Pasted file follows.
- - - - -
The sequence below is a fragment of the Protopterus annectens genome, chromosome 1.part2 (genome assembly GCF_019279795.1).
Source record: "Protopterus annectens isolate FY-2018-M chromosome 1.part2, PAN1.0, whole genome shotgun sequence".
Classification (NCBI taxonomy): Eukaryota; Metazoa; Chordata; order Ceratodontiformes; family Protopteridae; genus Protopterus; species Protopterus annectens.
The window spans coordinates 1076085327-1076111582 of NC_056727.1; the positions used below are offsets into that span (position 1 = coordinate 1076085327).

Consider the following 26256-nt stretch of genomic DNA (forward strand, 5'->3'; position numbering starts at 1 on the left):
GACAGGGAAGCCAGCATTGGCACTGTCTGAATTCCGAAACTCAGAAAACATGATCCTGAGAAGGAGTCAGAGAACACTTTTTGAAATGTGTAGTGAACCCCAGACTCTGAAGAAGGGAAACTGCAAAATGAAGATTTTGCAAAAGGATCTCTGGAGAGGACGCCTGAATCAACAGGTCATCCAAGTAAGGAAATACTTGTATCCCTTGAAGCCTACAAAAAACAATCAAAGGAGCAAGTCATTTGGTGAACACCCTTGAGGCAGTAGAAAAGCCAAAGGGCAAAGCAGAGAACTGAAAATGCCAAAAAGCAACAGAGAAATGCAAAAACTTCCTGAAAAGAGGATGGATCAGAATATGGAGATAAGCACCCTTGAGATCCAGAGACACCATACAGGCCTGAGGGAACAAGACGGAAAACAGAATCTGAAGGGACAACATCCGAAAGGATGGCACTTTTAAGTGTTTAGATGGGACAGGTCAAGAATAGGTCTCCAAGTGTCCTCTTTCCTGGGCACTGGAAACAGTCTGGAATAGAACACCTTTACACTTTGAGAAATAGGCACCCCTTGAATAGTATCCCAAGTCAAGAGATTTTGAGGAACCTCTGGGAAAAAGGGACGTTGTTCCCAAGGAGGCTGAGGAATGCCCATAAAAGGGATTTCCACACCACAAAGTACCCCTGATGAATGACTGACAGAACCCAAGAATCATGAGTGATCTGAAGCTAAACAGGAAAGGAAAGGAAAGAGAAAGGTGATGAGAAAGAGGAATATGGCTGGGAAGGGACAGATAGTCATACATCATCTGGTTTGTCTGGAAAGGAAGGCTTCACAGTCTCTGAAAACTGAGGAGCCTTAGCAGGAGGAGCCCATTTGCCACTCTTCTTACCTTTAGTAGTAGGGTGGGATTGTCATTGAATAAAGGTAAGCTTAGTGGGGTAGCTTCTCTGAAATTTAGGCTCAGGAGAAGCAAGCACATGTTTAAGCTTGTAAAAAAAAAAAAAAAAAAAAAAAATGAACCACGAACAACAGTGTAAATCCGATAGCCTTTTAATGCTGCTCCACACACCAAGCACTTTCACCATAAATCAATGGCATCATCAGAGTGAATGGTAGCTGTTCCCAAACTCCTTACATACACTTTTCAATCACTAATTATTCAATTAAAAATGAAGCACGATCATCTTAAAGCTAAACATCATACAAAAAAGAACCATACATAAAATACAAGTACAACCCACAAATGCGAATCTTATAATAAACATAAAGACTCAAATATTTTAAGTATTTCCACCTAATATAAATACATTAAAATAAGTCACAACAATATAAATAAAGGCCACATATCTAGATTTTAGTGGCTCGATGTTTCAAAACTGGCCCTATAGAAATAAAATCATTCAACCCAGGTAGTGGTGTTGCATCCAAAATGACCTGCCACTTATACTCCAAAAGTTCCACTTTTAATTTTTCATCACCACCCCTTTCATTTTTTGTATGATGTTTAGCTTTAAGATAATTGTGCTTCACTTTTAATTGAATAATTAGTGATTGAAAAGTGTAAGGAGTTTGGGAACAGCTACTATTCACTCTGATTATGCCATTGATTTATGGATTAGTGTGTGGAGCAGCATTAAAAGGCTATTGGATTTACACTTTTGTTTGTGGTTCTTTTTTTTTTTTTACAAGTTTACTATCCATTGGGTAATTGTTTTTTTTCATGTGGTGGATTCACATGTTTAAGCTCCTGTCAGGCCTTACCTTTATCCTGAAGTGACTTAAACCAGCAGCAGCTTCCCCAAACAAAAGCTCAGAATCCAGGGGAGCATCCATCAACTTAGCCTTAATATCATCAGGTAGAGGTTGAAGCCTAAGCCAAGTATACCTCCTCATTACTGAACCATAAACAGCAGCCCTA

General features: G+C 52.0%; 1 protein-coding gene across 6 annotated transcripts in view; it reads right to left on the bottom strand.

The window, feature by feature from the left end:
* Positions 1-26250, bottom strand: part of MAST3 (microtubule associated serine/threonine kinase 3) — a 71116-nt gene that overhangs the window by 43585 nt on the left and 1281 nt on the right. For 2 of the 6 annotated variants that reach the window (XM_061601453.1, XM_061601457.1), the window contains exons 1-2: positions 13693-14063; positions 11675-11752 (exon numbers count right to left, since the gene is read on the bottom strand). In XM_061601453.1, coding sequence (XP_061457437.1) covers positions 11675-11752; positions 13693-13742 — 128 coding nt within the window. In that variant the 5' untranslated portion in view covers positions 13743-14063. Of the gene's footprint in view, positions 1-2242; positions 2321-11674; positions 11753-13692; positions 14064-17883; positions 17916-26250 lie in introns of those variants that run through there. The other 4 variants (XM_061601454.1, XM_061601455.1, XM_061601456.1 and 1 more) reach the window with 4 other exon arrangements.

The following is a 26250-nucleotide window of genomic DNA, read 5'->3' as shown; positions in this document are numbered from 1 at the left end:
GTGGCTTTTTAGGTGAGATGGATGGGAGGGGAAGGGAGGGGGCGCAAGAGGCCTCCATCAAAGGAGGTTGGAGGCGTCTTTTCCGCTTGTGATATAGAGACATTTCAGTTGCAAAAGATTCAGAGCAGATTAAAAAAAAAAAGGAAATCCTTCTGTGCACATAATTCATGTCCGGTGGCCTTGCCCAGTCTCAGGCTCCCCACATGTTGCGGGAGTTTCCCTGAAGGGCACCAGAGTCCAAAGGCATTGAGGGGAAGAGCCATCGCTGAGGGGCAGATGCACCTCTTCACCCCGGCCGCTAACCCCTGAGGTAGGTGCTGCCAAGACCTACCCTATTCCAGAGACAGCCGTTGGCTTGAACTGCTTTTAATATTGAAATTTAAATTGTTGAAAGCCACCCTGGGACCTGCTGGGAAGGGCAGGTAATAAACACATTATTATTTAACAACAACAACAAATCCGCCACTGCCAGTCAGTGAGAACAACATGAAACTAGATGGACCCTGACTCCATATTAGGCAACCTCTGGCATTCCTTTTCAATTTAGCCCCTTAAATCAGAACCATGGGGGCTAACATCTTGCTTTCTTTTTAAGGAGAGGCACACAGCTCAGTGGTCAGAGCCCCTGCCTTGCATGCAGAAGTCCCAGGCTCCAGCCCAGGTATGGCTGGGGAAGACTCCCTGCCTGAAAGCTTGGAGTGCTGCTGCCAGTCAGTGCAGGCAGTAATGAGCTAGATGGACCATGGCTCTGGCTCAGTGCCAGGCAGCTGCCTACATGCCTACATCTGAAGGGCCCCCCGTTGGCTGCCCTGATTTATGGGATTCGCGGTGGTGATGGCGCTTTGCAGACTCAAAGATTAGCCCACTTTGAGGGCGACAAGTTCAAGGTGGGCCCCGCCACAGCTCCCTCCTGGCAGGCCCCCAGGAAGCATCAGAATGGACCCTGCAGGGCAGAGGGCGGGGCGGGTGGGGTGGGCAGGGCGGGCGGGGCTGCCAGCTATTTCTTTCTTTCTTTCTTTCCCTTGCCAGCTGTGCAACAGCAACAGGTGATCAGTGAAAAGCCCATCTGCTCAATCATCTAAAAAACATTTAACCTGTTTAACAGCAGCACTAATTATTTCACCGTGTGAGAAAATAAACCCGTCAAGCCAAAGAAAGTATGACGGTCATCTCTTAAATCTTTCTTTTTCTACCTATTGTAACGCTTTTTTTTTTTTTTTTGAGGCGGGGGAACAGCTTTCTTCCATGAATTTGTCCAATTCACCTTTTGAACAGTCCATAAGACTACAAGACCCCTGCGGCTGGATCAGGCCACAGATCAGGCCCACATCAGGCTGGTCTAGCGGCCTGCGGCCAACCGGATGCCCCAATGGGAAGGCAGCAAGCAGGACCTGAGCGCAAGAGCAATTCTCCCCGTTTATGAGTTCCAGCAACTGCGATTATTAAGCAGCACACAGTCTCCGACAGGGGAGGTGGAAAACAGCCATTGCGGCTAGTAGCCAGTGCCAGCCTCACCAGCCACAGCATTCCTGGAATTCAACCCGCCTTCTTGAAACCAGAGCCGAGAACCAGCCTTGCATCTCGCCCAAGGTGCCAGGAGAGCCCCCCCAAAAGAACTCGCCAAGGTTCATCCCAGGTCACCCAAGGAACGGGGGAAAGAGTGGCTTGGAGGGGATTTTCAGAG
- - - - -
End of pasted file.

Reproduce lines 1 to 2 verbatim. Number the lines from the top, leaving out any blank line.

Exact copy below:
The sequence below is a fragment of the Protopterus annectens genome, chromosome 1.part2 (genome assembly GCF_019279795.1).
Source record: "Protopterus annectens isolate FY-2018-M chromosome 1.part2, PAN1.0, whole genome shotgun sequence".